• In complex environments, healthy networks and collaboration at all levels are fundamental to achieving social change.  
  • Values, ethics and ‘the way we do things’ matter.  
  • Investing in grassroots infrastructure, in diversity and inclusion are both moral and practical imperatives. 
  • A distributed, inclusive approach to leadership, control and power allows the best solutions to emerge. 
  • Not everything works well – but the only true failure is to fail to learn and try to do better next time. 

This report captures key points and lessons from the last three years since that initial conversation, and then suggests a way forward for the organisation. 

CLICK HERE to read POP’s latest learning report in full.

Ready, Steady, Thrive!

A pioneering mental health project is underway in Plymouth in which people with significant and long-term mental health problems are not just benefitting from the Ready Steady Thrive initiative but are helping to deliver it as well. Dan, a former chef, has spent the last four and a half years unemployed, fighting cancer and suffering from depression. Dan admits that at times he was unsure whether he would ‘make it’ but today, he is free-of-cancer, invigorated by exercise and about to start a new career. Dan who took part in the first course of Ready Steady Thrive last autumn says it helped to turn his life around:

“My life has been a bit of a train wreck really and a year ago, I hit a really dark depression and things were spiralling out of control. I was struggling with another bout of cancer; in pain and not exercising; nothing. Now, I’m not even the same guy and Ready Steady Thrive has just been a cog in the whole recovery plan but it’s a really important cog and from that I’m doing alright now.”

One in four of us will experience a mental health problem each year. For some it may be a short-term affliction; others may learn to manage their illness perhaps with medication, counselling or both but, for some less fortunate, it can ruin their lives. Ready Steady Thrive helps people get back on their feet by following ‘the five ways to well-being’. Working through five weekly two-hour zoom sessions it aims to give people basic tools to manage life’s daily ups and downs and help them look forward, one manageable step at a time.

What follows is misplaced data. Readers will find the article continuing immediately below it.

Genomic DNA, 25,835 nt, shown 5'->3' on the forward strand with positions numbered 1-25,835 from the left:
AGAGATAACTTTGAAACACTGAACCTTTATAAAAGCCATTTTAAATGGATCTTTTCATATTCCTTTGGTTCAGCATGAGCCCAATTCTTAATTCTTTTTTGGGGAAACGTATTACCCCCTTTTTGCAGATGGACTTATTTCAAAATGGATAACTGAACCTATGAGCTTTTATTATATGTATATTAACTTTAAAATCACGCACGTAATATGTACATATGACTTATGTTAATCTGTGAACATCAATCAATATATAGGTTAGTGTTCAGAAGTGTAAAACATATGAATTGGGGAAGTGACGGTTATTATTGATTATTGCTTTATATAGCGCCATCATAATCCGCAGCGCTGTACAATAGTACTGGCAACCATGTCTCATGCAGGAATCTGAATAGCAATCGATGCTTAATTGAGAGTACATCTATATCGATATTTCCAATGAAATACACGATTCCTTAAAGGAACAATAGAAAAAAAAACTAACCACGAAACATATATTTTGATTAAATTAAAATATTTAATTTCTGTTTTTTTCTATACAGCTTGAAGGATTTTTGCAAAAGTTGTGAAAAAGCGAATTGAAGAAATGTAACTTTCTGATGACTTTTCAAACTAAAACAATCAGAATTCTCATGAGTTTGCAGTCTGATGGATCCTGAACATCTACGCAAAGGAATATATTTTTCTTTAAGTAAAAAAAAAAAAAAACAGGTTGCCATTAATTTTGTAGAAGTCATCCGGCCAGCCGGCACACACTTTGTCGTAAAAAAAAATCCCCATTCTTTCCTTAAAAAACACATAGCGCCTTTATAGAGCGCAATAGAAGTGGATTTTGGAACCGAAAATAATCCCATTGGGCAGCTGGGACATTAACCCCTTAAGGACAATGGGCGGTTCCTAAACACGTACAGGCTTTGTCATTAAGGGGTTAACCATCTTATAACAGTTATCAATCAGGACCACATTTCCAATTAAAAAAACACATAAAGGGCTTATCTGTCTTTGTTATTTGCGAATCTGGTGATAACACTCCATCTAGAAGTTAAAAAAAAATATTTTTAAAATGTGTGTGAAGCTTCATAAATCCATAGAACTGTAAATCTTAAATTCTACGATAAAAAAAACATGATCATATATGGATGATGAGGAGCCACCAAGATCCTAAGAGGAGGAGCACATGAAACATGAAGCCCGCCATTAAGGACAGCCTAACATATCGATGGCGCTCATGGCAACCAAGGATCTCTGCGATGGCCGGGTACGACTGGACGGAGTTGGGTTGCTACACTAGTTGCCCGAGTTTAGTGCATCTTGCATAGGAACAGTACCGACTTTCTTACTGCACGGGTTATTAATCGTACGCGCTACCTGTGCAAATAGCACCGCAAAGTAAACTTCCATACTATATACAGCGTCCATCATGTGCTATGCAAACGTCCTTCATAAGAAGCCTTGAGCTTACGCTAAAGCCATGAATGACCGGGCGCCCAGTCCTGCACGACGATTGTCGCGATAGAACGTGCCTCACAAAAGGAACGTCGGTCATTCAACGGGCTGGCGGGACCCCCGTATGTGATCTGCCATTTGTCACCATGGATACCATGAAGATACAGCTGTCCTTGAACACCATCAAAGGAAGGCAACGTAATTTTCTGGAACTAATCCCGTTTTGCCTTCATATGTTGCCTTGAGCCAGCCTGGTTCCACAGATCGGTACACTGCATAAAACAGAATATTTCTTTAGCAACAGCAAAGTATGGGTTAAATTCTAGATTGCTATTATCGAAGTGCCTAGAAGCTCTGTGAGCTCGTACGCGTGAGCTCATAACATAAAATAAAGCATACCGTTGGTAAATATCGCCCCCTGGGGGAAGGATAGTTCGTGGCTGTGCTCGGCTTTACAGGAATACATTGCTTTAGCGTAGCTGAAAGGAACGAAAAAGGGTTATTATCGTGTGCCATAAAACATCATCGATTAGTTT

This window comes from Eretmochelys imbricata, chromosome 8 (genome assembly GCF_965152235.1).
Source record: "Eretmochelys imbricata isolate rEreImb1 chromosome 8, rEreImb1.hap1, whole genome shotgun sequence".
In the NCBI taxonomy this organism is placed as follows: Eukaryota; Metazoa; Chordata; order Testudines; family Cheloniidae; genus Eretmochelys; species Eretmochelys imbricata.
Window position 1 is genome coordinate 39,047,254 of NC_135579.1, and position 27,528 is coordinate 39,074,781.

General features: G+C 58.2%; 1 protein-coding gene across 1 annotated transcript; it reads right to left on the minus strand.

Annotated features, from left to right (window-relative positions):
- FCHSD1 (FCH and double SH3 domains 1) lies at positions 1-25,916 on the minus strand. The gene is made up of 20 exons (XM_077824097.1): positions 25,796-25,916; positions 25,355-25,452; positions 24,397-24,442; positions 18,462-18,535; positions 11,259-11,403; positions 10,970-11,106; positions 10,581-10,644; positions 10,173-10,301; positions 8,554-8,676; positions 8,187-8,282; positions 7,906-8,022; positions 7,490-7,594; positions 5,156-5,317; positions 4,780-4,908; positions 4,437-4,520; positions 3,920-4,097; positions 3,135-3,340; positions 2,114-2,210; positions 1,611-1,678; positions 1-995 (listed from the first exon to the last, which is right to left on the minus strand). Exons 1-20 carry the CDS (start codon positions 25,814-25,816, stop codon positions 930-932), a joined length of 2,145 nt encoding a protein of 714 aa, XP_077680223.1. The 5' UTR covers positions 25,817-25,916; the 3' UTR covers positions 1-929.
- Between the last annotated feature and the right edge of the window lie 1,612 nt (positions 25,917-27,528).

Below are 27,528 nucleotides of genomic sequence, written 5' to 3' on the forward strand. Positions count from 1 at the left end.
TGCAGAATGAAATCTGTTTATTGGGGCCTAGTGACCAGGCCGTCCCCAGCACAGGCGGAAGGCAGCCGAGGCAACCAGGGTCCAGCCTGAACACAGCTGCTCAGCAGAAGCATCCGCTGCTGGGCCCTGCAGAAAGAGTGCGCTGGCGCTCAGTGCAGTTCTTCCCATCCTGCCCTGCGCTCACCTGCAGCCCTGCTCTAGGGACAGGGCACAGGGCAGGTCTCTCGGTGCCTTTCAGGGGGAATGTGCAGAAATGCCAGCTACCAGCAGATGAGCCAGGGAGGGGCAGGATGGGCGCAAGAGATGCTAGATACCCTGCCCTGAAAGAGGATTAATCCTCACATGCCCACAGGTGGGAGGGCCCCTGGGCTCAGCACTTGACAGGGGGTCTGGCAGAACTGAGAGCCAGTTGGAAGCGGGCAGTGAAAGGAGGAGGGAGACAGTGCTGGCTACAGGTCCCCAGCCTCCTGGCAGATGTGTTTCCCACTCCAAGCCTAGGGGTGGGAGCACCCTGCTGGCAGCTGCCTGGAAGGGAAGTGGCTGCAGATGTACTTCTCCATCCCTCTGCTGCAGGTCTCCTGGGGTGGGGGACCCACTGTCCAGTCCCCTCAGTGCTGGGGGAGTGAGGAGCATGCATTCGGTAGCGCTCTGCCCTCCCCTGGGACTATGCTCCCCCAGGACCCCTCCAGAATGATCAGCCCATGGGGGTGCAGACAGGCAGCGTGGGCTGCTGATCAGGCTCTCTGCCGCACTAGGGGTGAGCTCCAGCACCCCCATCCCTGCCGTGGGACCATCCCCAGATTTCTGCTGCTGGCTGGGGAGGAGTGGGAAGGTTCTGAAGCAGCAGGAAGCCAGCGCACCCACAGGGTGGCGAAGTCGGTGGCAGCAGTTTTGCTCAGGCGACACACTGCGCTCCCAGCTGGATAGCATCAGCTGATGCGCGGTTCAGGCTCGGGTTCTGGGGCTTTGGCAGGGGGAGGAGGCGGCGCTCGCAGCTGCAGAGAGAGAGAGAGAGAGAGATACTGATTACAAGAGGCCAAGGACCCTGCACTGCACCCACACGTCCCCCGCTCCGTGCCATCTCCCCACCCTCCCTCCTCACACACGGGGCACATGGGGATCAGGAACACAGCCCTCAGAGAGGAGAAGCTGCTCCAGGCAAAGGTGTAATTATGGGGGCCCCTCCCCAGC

Georgie admits, when she started the course, she was on the edge of a breakdown but with help from her peers, she has been able to overcome some of her fears: “I’ve always struggled to answer the telephone in case it was a male on the other end and we were doing one of the practical parts of the session and someone said, ‘think of a funny face when you answer the phone; one that will make you laugh’ and now I do that every time I answer the phone.”

Georgie admits that one of the biggest lessons she has learnt from the course is to be thankful for things, no matter how small or insignificant. Every night and every morning she writes in her Gratitude Book, she’s now on her second; “It keeps me on a level and on ‘down days’ I can look back and see what I’ve done: even if it’s something silly like I did the ironing, then it goes in the book, because what it shows is that I got off my bum and did the ironing! It’s little things that most people will say ‘that’s stupid’ but no, it’s not stupid; it’s what is needed in some people’s lives and I definitely needed it.”

Being alongside other people who are also experiencing their own challenges enables the individuals to learn from each other, to offer each other possible solutions and coping-strategies. For Dan it has had such a profound effect on his health; his confidence and his life that he is now volunteering as a peer-facilitator on the course; “You have to buy into it and put your trust in the process,” says Dan. “If you’re not mentally well then it’s really hard to do any of these things, but the course has been designed to help you. My support network has grown and when things go wrong now, I’m just about mentally able to cope with it.”

Ready Steady Thrive – which is delivered by the Positive People project under the POP umbrella – is unique to Plymouth and Torbay. It is funded by the Big Lottery Community Fund and the European Social Fund until September 2022. For more information contact Chris Maccullie on 07951 313163 or Five Ways to Wellbeing chris.m@plymouthoctopus.org.